BONG: I was very shocked at Cannes. They applauded in the middle of the movie, two times. It was very strange. Then, after that in places like Sydney and Hanoi and Toronto, the same thing happened, again and again. At the end of that one sequence, when Song [Kang-ho] brings out the bloody tissue paper, people started clapping. It was a very strange feeling; it felt like a live concert.
DEADLINE: You’d had strange experiences in Cannes before. When you premiered Okja there in 2017, the film got caught up in the controversy surrounding Netflix’s first time on the Croisette.
BONG: Yeah, exactly. It was very hard to talk about the movie itself. People were always talking about the streaming thing, the tension between the French theater industry and streaming services. It’s very much better to be talking about the film this time around.
Okja was my first time in competition, so that’s something. But because the controversy was so severe, it was an exhausting experience. In Toronto this year, I met director Noah Baumbach. At Cannes in 2017, his movie The Meyerowitz Stories was the other Netflix movie in competition, so we shared the same situation. He’s made another movie with Netflix this year, of course. I asked him, “How’s this year?” He said he was having a great time and it’s getting better and better. Netflix is now more flexible, so Marriage Story is showing for longer in theaters, exclusively, before streaming. I think at the time, 2017, the feeling was it was too early.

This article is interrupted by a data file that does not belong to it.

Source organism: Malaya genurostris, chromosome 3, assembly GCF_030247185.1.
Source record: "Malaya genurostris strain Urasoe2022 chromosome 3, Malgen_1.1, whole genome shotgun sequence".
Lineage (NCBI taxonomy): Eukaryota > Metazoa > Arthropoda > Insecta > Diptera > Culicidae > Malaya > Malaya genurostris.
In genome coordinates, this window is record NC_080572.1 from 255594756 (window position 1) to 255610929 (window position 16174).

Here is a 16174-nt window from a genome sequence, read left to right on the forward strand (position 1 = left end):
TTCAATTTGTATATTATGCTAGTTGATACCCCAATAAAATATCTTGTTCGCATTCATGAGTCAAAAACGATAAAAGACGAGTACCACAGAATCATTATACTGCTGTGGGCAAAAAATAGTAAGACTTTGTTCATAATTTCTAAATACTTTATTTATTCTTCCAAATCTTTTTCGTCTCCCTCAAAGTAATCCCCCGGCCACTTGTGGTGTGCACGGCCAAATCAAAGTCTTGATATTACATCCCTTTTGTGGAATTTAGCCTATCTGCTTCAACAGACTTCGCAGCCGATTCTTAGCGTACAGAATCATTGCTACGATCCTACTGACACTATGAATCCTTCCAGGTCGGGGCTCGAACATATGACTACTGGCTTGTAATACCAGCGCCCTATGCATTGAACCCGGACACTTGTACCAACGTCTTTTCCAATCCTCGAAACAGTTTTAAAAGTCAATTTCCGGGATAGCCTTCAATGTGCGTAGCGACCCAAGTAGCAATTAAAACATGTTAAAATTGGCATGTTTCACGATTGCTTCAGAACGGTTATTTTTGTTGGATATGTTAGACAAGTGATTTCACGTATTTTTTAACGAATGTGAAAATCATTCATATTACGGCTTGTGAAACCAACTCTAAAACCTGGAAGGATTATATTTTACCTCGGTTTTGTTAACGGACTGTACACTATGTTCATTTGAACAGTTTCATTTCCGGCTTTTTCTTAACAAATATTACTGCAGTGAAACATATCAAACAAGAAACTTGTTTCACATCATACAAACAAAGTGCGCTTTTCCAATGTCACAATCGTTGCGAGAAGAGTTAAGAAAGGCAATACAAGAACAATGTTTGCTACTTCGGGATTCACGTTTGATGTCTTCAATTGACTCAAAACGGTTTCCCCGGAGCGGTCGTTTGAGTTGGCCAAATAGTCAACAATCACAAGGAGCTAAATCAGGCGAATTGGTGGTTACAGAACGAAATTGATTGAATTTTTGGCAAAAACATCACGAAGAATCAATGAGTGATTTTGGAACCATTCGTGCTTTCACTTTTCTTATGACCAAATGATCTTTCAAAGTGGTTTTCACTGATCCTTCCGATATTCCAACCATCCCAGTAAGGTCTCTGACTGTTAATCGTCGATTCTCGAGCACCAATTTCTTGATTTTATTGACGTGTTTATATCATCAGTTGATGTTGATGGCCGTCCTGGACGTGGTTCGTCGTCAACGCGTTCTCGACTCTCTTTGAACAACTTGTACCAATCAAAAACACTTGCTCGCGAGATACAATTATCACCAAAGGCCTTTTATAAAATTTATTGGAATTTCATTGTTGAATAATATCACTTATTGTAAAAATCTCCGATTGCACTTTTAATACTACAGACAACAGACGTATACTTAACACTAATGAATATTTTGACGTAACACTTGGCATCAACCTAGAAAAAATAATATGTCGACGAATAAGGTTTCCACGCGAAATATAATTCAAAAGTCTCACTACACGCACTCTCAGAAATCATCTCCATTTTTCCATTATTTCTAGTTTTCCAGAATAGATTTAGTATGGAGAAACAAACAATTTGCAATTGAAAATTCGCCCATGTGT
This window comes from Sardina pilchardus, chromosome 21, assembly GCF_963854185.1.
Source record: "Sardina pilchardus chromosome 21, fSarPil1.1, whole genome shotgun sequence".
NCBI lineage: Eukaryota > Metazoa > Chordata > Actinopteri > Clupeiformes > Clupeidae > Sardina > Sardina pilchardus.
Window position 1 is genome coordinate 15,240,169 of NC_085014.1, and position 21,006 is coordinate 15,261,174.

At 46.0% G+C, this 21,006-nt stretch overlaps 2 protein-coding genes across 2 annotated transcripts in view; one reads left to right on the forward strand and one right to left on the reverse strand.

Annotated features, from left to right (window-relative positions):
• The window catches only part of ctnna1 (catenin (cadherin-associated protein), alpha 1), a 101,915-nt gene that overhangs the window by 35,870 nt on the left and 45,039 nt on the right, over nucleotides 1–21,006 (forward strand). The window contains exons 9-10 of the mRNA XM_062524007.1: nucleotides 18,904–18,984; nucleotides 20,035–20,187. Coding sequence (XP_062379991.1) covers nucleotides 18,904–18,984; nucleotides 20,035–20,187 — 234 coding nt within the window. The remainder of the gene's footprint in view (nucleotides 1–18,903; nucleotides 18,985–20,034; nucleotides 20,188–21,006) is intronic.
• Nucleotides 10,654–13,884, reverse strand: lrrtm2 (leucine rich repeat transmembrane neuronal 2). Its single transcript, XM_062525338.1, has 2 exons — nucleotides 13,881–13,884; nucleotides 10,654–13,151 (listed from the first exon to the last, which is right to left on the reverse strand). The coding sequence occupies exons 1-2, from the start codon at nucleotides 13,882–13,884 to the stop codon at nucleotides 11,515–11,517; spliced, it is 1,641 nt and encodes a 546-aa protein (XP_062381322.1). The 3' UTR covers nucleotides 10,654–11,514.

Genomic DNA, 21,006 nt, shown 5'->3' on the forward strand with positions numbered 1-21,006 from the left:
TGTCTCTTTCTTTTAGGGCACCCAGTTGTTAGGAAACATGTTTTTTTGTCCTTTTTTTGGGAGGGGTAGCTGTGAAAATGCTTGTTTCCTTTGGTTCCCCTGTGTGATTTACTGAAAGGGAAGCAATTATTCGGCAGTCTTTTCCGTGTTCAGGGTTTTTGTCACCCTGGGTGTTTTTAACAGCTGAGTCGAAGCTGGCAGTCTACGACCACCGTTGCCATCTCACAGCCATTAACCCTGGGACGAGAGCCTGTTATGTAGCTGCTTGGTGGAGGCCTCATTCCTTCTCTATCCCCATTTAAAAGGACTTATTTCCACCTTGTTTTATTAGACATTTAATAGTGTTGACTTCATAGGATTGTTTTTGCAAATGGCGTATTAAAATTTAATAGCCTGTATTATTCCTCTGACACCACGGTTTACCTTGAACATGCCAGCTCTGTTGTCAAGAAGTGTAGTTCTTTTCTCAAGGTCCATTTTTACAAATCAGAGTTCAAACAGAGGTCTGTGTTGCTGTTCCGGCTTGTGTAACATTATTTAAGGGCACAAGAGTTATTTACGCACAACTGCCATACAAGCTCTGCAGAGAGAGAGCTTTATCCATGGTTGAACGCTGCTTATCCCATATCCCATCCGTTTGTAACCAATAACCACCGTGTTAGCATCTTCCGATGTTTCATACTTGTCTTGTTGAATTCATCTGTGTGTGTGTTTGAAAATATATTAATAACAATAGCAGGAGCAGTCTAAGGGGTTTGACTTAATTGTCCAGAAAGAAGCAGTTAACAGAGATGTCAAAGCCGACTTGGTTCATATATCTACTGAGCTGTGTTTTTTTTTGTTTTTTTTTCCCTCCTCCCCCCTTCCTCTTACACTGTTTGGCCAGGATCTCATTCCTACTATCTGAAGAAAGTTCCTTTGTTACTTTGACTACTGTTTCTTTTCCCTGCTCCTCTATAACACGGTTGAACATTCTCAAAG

I really want to work with Netflix again, if I have a chance. It was a great experience. They gave me 100%, total creative control to release my director’s cut, which is quite rare in this industry.
DEADLINE: I had wondered if the Netflix/Cannes debate, on top of your experiences with Harvey Weinstein on Snowpiercer, would put you off of the idea of working in America again.
BONG: I consider Netflix great friends, and working on Snowpiercer and Okja has given me the opportunity to work and communicate with a lot of filmmakers and actors from Europe and the U.S. So now, I have a wider range of collaborators with whom I can work, and I will continue making Korean films like Parasite, also. But actually, I’m just very dependent on the story, what kind of story I’m going to make. That’s the basic thing, not where I’ll make it. It’s not like, “Oh, one film, I’ll do in the U.S., and one film, I’ll do in Korea.”